California Agricultural Technology Institute
New energy source explored
$5 million grant helps to launch "Beets to Bio" project
A group of central California agricultural leaders has teamed with researchers from Fresno State’s Center for Irrigation Technology (CIT) to launch a project that partners hope will help solve energy problems and also revitalize a segment of the area’s farm economy.
The $5 million California Energy Commission-funded effort involves construction and testing of a demonstration biorefinery that will produce advanced ethanol from “Energy Beets” (a cultivar related to sugar beets). A key facet of the overall project includes production of energy beets at higher yields, using less water than before.
If everything works out as hoped for, a full-scale commercial plant would be built – in Mendota – in about four years, at a cost of $162 million. It would bolster the area’s agricultural economy by providing jobs and income related to growing the energy beets, processing them into ethanol, and selling the finished product.
“We’ve looked at many ideas, and we think this is the right one for this area,” said David Zoldoske, CIT director and one of the project partners representing Fresno State. “One key question is, can we increase yields of sugar beets from 35 to 45 or 50 tons per acre?”
That question will be answered through a series of production experiments overseen by CIT irrigation specialists. One of the research leaders, Dr. Florence Cassel Sharma, has done prior research on growing sugar beets using above-ground and subsurface drip irrigation systems. Preliminary results showed that these methods can produce significant yield increases over conventional flood systems, reported Jim Tischer, special projects manager for CIT and another of the leaders in the beet production side of the project.
“CIT researchers hope to increase energy beet yields [and improve the economic viability of the commercial biorefinery] by using advanced irrigation technologies and water management practices,” said Tischer. The biorefinery would produce 40 million gallons of ethanol per year.
Sugar beets have been grown for more than 100 years in San Joaquin Valley, with local beets being trucked to the Spreckels Sugar processing plant east of Mendota for refining into granulated sugar. Over time regional sugar production became uneconomic, and 11 of 12 factories in California were shuttered. The Spreckels Mendota factory closed in September 2008.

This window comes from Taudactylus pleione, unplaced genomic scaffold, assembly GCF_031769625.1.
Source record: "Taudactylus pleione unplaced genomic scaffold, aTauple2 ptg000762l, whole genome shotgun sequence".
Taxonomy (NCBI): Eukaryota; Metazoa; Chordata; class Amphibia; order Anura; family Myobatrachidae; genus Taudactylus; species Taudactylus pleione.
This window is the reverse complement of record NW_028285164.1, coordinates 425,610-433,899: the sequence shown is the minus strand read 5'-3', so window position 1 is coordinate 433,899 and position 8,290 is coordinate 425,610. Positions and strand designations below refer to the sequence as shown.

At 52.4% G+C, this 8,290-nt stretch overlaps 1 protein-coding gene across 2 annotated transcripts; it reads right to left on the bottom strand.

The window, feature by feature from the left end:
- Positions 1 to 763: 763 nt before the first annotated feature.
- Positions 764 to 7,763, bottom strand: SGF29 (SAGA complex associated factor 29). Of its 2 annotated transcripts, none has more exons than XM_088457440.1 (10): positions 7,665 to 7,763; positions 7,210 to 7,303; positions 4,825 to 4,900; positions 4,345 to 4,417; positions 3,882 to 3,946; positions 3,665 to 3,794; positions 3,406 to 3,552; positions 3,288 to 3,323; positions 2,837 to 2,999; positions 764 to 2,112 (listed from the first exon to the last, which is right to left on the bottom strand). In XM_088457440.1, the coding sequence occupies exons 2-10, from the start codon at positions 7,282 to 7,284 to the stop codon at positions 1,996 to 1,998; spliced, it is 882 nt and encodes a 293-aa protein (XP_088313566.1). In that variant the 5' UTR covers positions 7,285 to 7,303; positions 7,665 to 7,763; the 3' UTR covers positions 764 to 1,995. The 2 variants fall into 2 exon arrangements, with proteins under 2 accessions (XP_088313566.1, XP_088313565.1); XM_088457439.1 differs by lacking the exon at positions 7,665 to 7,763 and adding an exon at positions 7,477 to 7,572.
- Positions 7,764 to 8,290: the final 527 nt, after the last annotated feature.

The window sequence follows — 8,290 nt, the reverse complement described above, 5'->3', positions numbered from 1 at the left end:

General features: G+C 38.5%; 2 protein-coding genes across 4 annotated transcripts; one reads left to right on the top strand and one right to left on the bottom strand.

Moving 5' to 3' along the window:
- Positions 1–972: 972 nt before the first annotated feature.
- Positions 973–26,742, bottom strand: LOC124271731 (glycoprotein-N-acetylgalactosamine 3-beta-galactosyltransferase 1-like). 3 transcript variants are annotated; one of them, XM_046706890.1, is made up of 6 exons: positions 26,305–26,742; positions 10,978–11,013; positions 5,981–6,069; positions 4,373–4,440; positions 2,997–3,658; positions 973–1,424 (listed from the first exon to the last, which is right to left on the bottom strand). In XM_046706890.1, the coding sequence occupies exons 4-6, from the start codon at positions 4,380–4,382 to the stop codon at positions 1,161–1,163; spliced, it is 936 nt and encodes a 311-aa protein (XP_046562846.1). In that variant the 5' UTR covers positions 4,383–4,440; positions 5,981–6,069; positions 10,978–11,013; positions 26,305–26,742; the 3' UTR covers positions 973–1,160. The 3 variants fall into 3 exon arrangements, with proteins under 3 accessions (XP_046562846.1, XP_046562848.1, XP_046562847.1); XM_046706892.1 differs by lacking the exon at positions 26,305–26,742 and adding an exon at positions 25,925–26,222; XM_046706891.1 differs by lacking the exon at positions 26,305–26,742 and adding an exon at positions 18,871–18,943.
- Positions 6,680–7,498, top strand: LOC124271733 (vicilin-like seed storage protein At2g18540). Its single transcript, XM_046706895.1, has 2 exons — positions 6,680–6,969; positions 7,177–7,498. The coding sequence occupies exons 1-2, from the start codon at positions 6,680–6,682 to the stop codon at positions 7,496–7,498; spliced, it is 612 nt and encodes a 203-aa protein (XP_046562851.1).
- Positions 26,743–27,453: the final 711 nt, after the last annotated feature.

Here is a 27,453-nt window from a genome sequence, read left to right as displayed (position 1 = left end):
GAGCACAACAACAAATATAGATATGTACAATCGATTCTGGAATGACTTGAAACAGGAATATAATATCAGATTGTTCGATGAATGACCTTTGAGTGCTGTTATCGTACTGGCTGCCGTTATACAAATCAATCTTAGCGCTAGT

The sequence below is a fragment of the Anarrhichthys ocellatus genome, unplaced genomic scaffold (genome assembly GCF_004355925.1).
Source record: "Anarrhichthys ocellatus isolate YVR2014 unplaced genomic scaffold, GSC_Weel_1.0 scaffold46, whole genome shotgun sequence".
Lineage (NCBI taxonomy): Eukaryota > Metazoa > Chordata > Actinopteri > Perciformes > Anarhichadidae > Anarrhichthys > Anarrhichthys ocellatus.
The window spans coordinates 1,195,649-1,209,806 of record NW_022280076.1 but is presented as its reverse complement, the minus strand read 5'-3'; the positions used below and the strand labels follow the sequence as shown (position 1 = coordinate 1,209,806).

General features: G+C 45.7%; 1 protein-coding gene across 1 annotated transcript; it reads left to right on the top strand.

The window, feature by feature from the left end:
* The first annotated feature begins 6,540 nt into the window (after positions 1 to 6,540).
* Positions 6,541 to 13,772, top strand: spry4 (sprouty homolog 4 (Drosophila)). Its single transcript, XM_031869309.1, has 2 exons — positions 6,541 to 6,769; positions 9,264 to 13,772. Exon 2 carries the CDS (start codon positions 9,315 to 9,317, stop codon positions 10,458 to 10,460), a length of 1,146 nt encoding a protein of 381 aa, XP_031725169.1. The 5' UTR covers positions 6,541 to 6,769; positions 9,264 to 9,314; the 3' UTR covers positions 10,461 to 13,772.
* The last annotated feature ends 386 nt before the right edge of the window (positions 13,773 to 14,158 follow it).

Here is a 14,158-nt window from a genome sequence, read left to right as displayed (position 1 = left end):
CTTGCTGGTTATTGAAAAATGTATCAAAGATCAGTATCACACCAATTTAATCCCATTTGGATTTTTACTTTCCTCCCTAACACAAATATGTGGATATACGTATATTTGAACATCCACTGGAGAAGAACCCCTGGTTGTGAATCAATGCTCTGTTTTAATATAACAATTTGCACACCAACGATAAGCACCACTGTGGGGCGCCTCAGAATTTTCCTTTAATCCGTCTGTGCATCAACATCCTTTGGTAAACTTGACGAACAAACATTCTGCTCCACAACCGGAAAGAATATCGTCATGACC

In response, several West Side growers began discussing the concept of using energy beets to produce ethanol. Under the leadership of longtime grower John Diener, they formed the Mendota Advanced Bioenergy Beet Cooperative. Following three years of discussion and preliminary research into the concept, the co-op applied for the CEC grant. Bill Pucheu of Pucheu Bros., a prominent grower in Tranquility, succeeded Diener as president of the cooperative in early 2011 and now leads the development effort for the commercial biorefinery.
Partnership with CIT will be critical, as beet production must meet certain levels if a commercial plant is to succeed, stated Tischer. As part of the pilot project plan, 10 plots of energy beets will be grown within a 50-mile radius of the pilot plant. The Fresno State University Agricultural Laboratory has designated 25 acres for experimental plots. Some of that acreage will be irrigated with a center-pivot sprinkler system, and a two-acre portion will be irrigated with subsurface drip. Both parcels will utilize advanced water management practices to conserve water and advance crop sustainability.
Energy beets are seen not only as a revenue generator, but an excellent rotational crop that helps to amend soils commonly used for cotton, grains and other forage-type row crops, Tischer noted. In addition, beets are more salt tolerant than many other crops, providing an efficient crop for using lesser quality water on poorer quality soils and still producing economic yields.
The idea of using the sugar and cellulose in beets to produce ethanol alcohol is not new – it has been done in Europe for years, Zoldoske noted. Key reasons for testing the concept in this area include rising costs of fossil fuels, federal and state government requirements to use a certain percentage of ethanol in gasoline, and the fact that energy beets for ethanol would not affect the price of any other staple commodity in the region – as happened with corn when it was tapped as a source of ethanol in the late 1990s.
For more information on this project, contact Tischer at firstname.lastname@example.org.